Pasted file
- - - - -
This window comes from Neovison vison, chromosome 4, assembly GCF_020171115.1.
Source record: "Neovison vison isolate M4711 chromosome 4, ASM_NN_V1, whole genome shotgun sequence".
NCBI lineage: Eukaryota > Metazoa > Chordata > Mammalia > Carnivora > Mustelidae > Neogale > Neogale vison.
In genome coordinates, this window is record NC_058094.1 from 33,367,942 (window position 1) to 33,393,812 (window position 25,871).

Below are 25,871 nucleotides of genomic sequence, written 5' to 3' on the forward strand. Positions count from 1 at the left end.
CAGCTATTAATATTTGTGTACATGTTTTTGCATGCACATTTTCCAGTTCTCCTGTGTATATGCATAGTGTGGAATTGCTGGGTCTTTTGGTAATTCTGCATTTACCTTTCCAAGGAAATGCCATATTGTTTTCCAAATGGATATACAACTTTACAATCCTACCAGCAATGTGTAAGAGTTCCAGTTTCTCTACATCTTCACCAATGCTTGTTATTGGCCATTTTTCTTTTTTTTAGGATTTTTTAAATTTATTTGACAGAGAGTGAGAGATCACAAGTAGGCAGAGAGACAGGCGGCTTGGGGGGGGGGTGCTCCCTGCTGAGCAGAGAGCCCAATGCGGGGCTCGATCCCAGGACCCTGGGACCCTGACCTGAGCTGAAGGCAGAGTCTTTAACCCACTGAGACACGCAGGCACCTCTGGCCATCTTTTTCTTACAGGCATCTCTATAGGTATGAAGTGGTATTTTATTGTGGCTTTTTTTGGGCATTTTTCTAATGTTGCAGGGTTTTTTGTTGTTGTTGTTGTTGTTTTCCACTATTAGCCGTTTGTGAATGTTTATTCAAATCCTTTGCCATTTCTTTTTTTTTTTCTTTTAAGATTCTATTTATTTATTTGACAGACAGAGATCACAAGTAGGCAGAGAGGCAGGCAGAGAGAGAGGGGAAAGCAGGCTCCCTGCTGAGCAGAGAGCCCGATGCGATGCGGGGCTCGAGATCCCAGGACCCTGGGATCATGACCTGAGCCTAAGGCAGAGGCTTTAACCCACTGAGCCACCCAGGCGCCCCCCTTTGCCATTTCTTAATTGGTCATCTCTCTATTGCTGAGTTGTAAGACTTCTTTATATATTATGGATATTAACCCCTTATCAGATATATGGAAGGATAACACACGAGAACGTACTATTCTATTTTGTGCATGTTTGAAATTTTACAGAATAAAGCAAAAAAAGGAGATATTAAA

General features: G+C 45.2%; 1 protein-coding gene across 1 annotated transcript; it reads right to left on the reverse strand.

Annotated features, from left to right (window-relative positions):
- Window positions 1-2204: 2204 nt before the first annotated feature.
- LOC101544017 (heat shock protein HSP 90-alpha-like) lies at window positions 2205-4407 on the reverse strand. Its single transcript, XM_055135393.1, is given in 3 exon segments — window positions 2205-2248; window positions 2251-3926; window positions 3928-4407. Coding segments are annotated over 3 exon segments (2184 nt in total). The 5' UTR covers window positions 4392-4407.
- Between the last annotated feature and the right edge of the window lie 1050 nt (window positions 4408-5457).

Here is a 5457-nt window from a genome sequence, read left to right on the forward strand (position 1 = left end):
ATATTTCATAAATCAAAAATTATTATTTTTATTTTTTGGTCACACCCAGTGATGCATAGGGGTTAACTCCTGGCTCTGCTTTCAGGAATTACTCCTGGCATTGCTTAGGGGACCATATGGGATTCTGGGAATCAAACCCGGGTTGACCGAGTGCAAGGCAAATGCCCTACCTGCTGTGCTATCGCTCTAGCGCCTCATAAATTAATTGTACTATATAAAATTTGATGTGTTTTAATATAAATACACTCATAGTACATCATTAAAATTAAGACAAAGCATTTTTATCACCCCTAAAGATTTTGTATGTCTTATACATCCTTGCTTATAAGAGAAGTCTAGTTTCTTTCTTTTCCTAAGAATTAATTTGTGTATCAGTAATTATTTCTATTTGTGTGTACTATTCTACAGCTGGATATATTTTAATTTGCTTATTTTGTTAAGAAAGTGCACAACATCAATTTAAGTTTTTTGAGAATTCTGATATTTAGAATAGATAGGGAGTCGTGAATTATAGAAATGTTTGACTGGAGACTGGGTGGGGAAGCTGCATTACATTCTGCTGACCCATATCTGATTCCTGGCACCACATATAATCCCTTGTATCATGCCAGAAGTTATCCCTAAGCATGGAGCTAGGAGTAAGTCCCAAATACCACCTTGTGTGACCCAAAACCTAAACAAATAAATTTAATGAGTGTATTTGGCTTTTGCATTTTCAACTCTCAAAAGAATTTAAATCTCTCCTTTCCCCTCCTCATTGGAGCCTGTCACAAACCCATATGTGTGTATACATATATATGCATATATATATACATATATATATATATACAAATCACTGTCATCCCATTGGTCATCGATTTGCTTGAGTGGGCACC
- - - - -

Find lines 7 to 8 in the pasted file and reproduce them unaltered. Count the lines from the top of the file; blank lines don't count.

General features: G+C 45.2%; 1 protein-coding gene across 1 annotated transcript; it reads right to left on the reverse strand.

Annotated features, from left to right (window-relative positions):